turns out the warm and sunny weather of the day before was a fluke.
The sky was overcast when we started walking to the train station,
and it began raining lightly along the way. While the temperature
outside was cool, the train station was hot and packed with people.
We picked up our tickets, checked our luggage, and received fancy
pins to wear that alerted everyone that we were highfalutin GoldStar passengers.
|All aboard. Waiting to depart - looking forward from our seats in the GoldStar Dome.|
knew that this experience as a whole was going to be great, but I was really
excited for this train trip. It had been a long time since I'd ridden a train; not wanting
to take any chances, I took motions sickness medication as a
precaution, hoping the less drowsy formula wouldn't put me in a
stupor. Vague, foggy memories of a childhood trip to the Rocky
Mountains, during which I was slumped – not quite awake, and not
quite asleep – in the backseat of my parents' car as it wound up
and down mountain roads always give me pause when considering taking
motion sickness meds. I was like the NazgÛl,
neither living nor dead. I wanted to be conscious for this
recommend booking seats on the train early if choosing the GoldStar dome service. We made our reservations in late March and had great
seats – row six in the first upper passenger deck. Row one had the
best view, and I wondered how much earlier the people in those seats
made theirs. (Something to shoot for next time I'm in the
neighborhood.) Huge picture windows curve uninterrupted into the
transparent dome ceiling, providing expansive views. Unfortunately,
the splattering of raindrops made it difficult to take photos out of
our window, but because we were fancy, our car had its own outdoor
viewing platform, which solved that problem. Once we were out of the immediate Anchorage area, we
made many trips to this outdoor deck for as long as we could stand
the cold wind. We also had a small bar, where booze could be
purchased throughout the trip.
was loaded into baggage cars, passengers were settled in their seats,
and the train left the station at 6:45 a.m.
after departing, breakfast was served in the dining area on the lower
level of our car for those who were interested. Always interested in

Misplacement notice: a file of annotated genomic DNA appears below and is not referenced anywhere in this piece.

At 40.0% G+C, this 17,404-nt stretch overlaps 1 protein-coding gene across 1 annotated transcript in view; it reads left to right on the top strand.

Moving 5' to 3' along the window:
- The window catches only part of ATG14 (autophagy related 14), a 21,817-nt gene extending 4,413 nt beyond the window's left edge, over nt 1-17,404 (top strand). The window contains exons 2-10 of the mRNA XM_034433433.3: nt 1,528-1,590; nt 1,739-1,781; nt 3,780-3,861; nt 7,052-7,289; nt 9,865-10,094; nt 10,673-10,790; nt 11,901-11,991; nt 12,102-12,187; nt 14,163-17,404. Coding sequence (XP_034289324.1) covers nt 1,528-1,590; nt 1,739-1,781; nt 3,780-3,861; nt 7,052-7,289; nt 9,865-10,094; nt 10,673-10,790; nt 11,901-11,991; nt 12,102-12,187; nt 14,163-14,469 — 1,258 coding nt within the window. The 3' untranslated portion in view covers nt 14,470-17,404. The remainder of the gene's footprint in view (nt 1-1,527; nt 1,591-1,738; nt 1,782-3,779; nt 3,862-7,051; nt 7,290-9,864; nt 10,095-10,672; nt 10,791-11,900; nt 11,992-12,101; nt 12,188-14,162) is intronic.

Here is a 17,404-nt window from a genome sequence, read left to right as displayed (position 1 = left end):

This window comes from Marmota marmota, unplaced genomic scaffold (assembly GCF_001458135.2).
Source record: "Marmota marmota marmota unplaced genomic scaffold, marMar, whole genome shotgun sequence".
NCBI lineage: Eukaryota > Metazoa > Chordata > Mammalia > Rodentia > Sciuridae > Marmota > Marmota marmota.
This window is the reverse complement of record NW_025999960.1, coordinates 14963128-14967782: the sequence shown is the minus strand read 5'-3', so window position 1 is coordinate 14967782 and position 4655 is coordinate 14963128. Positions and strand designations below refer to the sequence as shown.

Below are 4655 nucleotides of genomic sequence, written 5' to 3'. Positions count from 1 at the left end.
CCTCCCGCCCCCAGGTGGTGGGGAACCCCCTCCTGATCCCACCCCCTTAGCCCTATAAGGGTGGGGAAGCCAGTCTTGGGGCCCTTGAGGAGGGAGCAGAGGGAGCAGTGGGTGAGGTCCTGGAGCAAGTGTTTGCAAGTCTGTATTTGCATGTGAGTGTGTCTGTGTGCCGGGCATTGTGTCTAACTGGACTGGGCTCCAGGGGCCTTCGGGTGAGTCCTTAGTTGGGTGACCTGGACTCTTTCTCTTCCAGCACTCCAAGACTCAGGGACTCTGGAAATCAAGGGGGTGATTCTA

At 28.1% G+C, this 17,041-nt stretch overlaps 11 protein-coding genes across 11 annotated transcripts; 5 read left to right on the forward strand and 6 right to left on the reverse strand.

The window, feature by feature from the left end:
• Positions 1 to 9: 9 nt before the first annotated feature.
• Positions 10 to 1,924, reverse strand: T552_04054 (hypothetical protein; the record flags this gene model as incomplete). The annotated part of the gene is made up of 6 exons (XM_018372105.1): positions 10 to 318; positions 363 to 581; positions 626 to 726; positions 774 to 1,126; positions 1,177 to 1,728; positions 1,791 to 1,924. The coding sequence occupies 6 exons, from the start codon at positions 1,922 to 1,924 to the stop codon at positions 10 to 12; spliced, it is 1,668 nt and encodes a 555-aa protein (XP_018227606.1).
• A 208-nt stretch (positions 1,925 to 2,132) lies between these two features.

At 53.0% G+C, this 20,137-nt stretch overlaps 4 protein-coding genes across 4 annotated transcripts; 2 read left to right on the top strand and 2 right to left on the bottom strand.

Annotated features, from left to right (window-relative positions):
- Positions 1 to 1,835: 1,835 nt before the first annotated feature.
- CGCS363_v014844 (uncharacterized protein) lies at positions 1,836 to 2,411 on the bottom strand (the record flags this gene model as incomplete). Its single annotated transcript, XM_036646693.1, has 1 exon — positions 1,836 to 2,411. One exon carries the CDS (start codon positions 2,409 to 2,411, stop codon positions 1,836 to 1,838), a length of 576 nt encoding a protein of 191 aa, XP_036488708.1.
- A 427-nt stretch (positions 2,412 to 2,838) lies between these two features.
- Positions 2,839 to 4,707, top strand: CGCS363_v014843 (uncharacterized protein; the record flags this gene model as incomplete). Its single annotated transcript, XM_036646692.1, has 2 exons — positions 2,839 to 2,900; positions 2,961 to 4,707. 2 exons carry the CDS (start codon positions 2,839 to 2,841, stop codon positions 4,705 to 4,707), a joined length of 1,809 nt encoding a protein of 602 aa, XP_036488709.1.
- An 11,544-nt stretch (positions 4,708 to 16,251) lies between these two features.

breakfast, we both ordered dishes featuring reindeer sausage, with
hot chocolate for Andrea and a bloody Mary for me. Naturally, during
the few minutes I took to use the restroom – a slightly challenging
activity while being jostled around in a tiny space – I missed a
bald eagle flying next to the train.
As we ate breakfast, we watched the suburban sprawl of the Anchorage
area disappear to be replaced by meadows, streams, and the Chugach
Mountains on one side, and Turnagain Arm on the other.
Arm is one of two branches of Cook Inlet (the other is Knik Arm to
the north). It is known for its extreme tide variation of up to 40
feet, which rushes into this narrow channel as quickly as 10 mph.
Expansive mudflats are exposed during low tide, and they are
surprisingly dangerous. Formed by silt deposited when the tide comes
in, they look deceptively stable when the tide goes back out. While
they might appear dry on the surface, underneath they can still
be saturated. When standing on these mudflats, if a person's foot
sinks through the surface, things can get terrifying quickly. The
wet silt is like quicksand, and there are horrific stories of people
being trapped – held in place and helpless as the nearly freezing
water of the tide comes in at its accelerated pace.
|In the dining car, traveling along Turnagain Arm. This passenger finally convinced her kid to put his tablet away (note the slightly smug look of victory).|
personnel periodically provided commentary, sharing the history
behind the region and various landmarks. Evidence of the 1964 earthquake revealed itself here and there in the occasional cluster
of ghost trees – preserved skeletons of trees that were killed when
the ground sank and saltwater rushed inland, saturating the ground
before being absorbed into
the trees' roots.
|Photo by Andrea - taken in Anchorage|
first Alaskan wildlife sighting happened during breakfast as we
passed close to some cliffs. We were advised to keep a lookout, as
Dall sheep are sometimes seen on the cliffs' higher reaches. Shortly
after this advisement, someone shouted “sheep!” and we looked to
see one or two white specks high up on the cliff. Zooming in through
the window of the bumpy, speeding train, my camera managed to catch
**First Alaskan Wildlife Sighting**
|Dall Sheep. (Trust me. It's there.)|
the train reaches the end of Turnagain Arm, it heads inland into
Chugach National Forest, and the Chugach Mountains give way to the
Kenai Mountain range. We observed a bald eagle perched on an upper